But then, no other generation has had the debt levels of the current crop coming out of college. So who knows.

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  88. ““People” are quite obviously morons.”

    So I imagined the women trying to sell crack to me when I went to Blackhawk games in 1992? I don’t think so. And what about the guy trying to sell me gold chains at the McDonald’s on Michigan Avenue from his coat pocket in 1991? Lol. Good times.

    It was very, very different here. I’m sorry you either don’t remember or are in a time warp and choose not to remember. Remember Bernie Goetz, the Subway vigilante in NYC? People wouldn’t even ride the subways back then. And remember Rent, the musical? There were homeless encampments in Soho and Tribeca! That was the early 1990s. People living without heat or power in those old lofts. Crazy.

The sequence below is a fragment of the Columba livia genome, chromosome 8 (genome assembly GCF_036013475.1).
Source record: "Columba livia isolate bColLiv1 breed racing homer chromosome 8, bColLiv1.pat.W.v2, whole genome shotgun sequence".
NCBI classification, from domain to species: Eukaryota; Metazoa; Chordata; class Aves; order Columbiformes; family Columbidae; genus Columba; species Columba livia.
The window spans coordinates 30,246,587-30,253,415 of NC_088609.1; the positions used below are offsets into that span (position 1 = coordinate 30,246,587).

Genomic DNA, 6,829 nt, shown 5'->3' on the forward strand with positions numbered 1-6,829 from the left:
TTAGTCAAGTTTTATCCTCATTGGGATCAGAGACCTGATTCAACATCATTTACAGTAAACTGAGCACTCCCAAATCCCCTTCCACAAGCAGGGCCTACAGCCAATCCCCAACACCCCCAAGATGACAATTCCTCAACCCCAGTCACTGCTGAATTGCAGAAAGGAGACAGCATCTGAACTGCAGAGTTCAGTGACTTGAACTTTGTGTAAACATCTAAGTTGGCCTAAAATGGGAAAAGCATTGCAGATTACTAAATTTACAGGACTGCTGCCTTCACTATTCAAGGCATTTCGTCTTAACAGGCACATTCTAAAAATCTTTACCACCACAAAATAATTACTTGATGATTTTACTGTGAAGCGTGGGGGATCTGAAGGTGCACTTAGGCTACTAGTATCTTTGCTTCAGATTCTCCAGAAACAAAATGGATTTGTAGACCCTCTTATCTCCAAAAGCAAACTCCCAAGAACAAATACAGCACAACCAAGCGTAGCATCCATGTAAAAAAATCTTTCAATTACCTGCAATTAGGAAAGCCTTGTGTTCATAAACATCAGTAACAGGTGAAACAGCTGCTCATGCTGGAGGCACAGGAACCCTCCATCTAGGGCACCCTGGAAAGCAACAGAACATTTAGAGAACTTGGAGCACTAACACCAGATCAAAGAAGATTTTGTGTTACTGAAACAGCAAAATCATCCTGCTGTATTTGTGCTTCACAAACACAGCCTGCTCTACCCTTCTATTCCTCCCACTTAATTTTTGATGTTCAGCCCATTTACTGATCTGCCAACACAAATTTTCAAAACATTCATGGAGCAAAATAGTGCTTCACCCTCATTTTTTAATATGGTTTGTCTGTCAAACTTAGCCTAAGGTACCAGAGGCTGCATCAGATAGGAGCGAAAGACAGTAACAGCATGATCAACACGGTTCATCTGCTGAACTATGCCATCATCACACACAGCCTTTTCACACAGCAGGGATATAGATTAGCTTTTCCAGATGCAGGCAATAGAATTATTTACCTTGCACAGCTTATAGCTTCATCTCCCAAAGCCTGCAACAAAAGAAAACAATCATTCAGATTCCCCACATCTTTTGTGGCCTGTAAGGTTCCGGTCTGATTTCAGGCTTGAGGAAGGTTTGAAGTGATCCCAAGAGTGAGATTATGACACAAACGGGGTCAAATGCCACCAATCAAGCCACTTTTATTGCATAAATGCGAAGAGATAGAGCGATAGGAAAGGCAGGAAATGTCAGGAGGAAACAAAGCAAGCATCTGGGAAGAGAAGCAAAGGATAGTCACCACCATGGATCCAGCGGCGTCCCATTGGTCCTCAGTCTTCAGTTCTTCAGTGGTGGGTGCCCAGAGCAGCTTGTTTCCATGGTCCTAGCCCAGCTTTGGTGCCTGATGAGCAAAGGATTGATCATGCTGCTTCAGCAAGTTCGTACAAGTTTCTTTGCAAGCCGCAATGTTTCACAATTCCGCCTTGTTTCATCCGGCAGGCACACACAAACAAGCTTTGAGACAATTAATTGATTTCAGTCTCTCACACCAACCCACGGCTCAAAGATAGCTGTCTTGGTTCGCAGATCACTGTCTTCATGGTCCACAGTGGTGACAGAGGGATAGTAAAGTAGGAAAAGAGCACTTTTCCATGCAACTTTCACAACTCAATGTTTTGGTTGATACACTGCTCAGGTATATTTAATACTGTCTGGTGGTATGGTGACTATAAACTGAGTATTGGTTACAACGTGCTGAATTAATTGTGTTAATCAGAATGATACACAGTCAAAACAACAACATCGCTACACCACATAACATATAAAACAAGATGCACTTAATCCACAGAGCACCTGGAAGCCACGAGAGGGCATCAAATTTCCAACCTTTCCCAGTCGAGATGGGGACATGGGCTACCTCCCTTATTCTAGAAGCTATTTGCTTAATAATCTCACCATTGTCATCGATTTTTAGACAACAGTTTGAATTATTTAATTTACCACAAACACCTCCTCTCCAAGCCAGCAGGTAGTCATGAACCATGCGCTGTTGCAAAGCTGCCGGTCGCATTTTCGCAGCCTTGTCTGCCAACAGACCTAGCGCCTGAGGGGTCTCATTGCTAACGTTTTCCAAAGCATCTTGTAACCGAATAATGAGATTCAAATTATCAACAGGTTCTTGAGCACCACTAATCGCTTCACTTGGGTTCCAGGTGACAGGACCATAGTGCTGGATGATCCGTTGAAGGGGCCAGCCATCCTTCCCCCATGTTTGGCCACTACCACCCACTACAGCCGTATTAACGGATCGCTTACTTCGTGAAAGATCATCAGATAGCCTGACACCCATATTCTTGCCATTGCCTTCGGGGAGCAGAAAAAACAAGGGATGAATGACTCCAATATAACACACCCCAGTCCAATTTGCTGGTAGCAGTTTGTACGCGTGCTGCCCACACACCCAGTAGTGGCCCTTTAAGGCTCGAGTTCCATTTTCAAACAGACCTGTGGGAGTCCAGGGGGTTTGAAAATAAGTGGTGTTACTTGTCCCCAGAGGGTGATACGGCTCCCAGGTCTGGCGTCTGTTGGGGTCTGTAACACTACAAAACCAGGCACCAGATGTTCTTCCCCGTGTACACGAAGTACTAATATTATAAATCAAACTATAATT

Everything has changed for the major cities.

    I’m sorry the reality disturbs you.

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  89. “So I imagined the women trying to sell crack to me when I went to Blackhawk games in 1992? ”

    People on crack imagine a lot of things, that’s half the fun of crack, or so I hear.

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  90. I think everybody is arguing past each other here, so I will settle the score. Yes, there were college grads moving to the city in the 80’s and early 90’s. No, there was a not a critical mass, and they were pioneers in places like lakeview and LP.

    Yes there were sports bars in Chicago, some of which probably catered to the new Big 10 grads, but no, there were no formal ‘this is a crappy IU bar so all IU fans come here for games’ types of places.

    Yes, the city was still making the transition from the gritty 1970’s and 1980’s, and there were plenty of sketchy areas that are now completely gentrified (anyone remember the super urban clothing store under the Sheridan Metra in the early 90’s? I DO!), but no, the entire city was not a scene from French Connection or Adventures in Babysitting …

    Yes, plenty of people lived in the suburbs upon graduation but at the same time the transition to urban living for young people was well underway.